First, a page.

Building Hope: A school project that is A+ worthy
BY LINDSEY BLEST, 19, Freestyle Staff Writer
Most high school classrooms are filled with students who pay attention for the sole purpose of receiving a passing grade. High school is notoriously known as a time for preparing students for their futures, when they will actually be able "to accomplish things."
In the Communications I class at Lancaster Catholic High School, the mood is drastically unlike the stereotypical high school classroom. Taught by Ann Schober, the class of 18 juniors and two seniors is participating in an extremely hands-on project this school year.
On Feb. 19, Building Hope, a weekly safe haven for runaway or homeless teens, will open. The mission statement for the project is "everyday in cities throughout the United States, teens are seen walking the streets because they have run away or have been kicked out of their homes. Lancaster is no different."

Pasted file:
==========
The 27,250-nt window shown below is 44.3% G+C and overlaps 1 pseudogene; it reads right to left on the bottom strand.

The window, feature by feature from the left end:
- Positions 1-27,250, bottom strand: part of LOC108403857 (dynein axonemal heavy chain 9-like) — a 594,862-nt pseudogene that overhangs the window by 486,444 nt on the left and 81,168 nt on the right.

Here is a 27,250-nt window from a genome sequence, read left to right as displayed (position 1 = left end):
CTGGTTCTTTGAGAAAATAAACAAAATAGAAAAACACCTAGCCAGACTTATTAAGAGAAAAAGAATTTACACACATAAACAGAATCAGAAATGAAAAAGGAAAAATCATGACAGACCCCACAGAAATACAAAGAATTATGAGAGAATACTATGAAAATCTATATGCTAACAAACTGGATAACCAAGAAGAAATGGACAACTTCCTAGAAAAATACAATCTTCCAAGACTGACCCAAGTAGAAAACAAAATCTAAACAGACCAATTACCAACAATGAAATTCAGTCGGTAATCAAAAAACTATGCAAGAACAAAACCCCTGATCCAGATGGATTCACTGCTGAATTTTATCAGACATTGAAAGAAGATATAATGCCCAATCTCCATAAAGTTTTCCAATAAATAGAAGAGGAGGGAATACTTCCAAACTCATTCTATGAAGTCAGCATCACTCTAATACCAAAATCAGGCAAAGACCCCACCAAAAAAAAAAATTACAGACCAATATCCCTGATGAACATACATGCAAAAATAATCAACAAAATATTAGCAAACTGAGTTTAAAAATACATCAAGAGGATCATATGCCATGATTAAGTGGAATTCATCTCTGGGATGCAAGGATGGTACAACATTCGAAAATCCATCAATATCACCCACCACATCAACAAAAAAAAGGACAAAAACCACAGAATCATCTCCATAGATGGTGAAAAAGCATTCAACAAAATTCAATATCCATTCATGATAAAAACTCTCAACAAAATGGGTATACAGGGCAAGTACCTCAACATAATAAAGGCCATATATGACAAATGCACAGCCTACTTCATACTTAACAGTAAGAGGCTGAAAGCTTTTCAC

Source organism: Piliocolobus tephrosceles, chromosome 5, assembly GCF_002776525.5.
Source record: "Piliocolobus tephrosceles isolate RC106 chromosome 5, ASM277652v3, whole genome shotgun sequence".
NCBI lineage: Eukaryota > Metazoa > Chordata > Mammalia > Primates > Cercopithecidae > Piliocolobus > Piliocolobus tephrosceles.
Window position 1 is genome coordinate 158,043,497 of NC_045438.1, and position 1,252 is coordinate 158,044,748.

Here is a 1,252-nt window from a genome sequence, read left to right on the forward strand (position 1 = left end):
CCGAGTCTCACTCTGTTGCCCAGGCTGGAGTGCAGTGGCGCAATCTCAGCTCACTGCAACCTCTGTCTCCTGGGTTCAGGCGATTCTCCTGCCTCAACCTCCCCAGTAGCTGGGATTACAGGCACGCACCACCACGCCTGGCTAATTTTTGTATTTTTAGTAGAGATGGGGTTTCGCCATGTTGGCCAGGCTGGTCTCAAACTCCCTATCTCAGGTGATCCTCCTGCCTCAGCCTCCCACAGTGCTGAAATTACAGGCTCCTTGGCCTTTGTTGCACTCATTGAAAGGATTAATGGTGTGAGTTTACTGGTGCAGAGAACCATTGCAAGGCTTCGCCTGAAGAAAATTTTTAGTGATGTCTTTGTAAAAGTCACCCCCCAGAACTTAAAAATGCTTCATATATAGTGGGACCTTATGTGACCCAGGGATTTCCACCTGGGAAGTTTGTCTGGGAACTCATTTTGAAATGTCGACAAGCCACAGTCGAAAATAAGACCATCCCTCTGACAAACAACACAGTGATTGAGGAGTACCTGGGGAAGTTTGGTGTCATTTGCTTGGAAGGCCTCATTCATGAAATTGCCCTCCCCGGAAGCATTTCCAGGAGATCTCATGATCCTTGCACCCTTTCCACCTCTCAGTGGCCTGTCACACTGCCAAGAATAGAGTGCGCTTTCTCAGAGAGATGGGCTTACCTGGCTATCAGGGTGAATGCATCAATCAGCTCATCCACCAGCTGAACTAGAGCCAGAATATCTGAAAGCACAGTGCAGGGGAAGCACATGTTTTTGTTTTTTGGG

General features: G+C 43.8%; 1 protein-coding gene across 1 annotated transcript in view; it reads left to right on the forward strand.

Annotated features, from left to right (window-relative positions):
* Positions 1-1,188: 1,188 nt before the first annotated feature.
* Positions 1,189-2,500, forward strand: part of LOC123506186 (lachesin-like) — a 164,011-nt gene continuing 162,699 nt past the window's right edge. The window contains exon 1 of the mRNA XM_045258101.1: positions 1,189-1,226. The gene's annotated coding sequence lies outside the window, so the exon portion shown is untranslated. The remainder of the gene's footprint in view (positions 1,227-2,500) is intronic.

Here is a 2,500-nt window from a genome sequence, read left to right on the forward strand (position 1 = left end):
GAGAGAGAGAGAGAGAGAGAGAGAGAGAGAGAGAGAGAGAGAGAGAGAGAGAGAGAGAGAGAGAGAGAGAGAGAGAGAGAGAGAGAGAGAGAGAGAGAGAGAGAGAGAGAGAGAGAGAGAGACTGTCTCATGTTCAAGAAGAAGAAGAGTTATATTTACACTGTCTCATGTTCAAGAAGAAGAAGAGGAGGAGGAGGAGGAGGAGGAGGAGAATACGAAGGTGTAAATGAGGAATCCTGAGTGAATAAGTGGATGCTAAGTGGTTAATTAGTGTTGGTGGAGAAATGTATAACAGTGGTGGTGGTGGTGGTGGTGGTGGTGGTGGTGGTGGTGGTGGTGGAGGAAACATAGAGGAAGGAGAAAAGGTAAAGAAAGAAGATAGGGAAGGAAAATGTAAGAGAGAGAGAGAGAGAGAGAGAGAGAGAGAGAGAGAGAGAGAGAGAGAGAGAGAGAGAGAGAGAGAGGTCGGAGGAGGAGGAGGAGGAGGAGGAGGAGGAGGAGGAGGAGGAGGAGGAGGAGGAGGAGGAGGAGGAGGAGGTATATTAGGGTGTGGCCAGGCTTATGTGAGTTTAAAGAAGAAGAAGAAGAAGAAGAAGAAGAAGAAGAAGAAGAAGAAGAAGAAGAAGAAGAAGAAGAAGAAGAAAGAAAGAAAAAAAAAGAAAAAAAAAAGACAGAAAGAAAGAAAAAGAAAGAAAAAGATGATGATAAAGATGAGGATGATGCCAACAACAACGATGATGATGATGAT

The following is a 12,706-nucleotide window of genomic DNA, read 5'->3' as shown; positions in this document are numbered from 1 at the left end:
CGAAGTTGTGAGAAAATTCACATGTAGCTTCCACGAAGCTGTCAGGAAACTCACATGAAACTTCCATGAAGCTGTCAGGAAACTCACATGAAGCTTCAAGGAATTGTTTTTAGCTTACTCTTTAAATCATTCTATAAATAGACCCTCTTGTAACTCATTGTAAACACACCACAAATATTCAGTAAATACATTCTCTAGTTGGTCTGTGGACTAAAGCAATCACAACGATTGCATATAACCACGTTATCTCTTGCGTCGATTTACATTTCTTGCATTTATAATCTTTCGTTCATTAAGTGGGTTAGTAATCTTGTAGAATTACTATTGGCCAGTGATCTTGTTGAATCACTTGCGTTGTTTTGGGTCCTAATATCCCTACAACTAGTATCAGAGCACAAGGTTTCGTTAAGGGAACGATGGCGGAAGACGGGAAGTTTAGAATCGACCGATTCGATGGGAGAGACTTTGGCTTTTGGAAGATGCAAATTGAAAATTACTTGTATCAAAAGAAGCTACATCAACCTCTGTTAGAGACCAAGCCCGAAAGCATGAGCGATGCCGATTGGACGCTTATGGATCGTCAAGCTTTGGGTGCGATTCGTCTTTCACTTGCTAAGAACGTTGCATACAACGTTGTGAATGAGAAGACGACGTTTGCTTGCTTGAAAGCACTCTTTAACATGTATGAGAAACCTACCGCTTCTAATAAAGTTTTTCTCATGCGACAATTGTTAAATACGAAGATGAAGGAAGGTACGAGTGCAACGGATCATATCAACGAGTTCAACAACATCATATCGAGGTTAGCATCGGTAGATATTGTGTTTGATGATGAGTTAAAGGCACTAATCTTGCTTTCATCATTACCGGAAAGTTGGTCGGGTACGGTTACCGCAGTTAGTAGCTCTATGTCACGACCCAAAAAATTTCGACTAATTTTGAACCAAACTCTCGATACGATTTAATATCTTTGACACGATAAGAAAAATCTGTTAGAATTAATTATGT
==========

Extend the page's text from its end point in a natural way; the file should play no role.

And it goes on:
Building Hope will be open from 5-8 p.m. Tuesdays at St. John's Episcopal Church, 321 W. Chestnut St.
The project, which began with the question, "If you could change the world, what would you do?" has been created and executed by Schober's class.
"We all had to pick a project," says Gira Rodriguez, a LCHS junior. "It was all based off of what we wanted to do by the end of this year. For some reason, we all picked this one because this is the best one. We all want to help out teens, and some of us have been through it, so we just want to help them out."
Some of the teens in the class know first-hand the struggle that comes with being on the streets.
During a recent presentation of the class project, one teen shared her experience in an anonymous recording.